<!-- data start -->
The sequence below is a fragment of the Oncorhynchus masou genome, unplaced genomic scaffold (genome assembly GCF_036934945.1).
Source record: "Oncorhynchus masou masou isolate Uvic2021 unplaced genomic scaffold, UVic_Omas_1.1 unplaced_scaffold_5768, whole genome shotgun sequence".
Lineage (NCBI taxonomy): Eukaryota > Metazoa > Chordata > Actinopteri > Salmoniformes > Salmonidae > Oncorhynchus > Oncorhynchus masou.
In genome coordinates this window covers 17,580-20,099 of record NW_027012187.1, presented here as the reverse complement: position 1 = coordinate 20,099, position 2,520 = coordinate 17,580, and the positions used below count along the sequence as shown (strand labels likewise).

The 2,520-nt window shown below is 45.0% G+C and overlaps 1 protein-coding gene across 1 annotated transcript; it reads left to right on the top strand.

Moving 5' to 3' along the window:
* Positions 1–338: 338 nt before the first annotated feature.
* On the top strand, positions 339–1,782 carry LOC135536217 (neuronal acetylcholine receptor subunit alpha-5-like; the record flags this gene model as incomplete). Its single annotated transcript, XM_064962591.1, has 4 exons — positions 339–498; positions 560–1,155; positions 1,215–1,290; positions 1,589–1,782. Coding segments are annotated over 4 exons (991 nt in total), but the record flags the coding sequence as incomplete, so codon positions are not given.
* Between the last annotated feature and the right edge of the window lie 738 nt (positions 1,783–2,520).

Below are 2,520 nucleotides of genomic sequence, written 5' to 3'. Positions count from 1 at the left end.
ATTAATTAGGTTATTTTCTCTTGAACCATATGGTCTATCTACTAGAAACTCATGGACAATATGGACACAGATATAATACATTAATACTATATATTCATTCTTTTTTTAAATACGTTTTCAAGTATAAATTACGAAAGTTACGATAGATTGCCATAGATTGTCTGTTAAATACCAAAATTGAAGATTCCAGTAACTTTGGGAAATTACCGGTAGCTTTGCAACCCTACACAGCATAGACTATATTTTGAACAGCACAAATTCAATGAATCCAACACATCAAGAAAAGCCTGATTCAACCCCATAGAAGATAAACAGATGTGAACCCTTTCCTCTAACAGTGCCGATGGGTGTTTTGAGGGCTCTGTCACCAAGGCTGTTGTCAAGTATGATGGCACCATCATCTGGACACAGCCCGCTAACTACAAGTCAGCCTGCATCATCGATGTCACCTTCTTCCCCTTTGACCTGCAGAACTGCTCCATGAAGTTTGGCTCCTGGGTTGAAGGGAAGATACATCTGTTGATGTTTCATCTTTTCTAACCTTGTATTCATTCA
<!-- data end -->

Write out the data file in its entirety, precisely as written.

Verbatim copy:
The sequence below is a fragment of the Oncorhynchus masou genome, unplaced genomic scaffold (genome assembly GCF_036934945.1).
Source record: "Oncorhynchus masou masou isolate Uvic2021 unplaced genomic scaffold, UVic_Omas_1.1 unplaced_scaffold_5768, whole genome shotgun sequence".
Lineage (NCBI taxonomy): Eukaryota > Metazoa > Chordata > Actinopteri > Salmoniformes > Salmonidae > Oncorhynchus > Oncorhynchus masou.
In genome coordinates this window covers 17,580-20,099 of record NW_027012187.1, presented here as the reverse complement: position 1 = coordinate 20,099, position 2,520 = coordinate 17,580, and the positions used below count along the sequence as shown (strand labels likewise).

The 2,520-nt window shown below is 45.0% G+C and overlaps 1 protein-coding gene across 1 annotated transcript; it reads left to right on the top strand.

Moving 5' to 3' along the window:
* Positions 1–338: 338 nt before the first annotated feature.
* On the top strand, positions 339–1,782 carry LOC135536217 (neuronal acetylcholine receptor subunit alpha-5-like; the record flags this gene model as incomplete). Its single annotated transcript, XM_064962591.1, has 4 exons — positions 339–498; positions 560–1,155; positions 1,215–1,290; positions 1,589–1,782. Coding segments are annotated over 4 exons (991 nt in total), but the record flags the coding sequence as incomplete, so codon positions are not given.
* Between the last annotated feature and the right edge of the window lie 738 nt (positions 1,783–2,520).

Below are 2,520 nucleotides of genomic sequence, written 5' to 3'. Positions count from 1 at the left end.
ATTAATTAGGTTATTTTCTCTTGAACCATATGGTCTATCTACTAGAAACTCATGGACAATATGGACACAGATATAATACATTAATACTATATATTCATTCTTTTTTTAAATACGTTTTCAAGTATAAATTACGAAAGTTACGATAGATTGCCATAGATTGTCTGTTAAATACCAAAATTGAAGATTCCAGTAACTTTGGGAAATTACCGGTAGCTTTGCAACCCTACACAGCATAGACTATATTTTGAACAGCACAAATTCAATGAATCCAACACATCAAGAAAAGCCTGATTCAACCCCATAGAAGATAAACAGATGTGAACCCTTTCCTCTAACAGTGCCGATGGGTGTTTTGAGGGCTCTGTCACCAAGGCTGTTGTCAAGTATGATGGCACCATCATCTGGACACAGCCCGCTAACTACAAGTCAGCCTGCATCATCGATGTCACCTTCTTCCCCTTTGACCTGCAGAACTGCTCCATGAAGTTTGGCTCCTGGGTTGAAGGGAAGATACATCTGTTGATGTTTCATCTTTTCTAACCTTGTATTCATTCA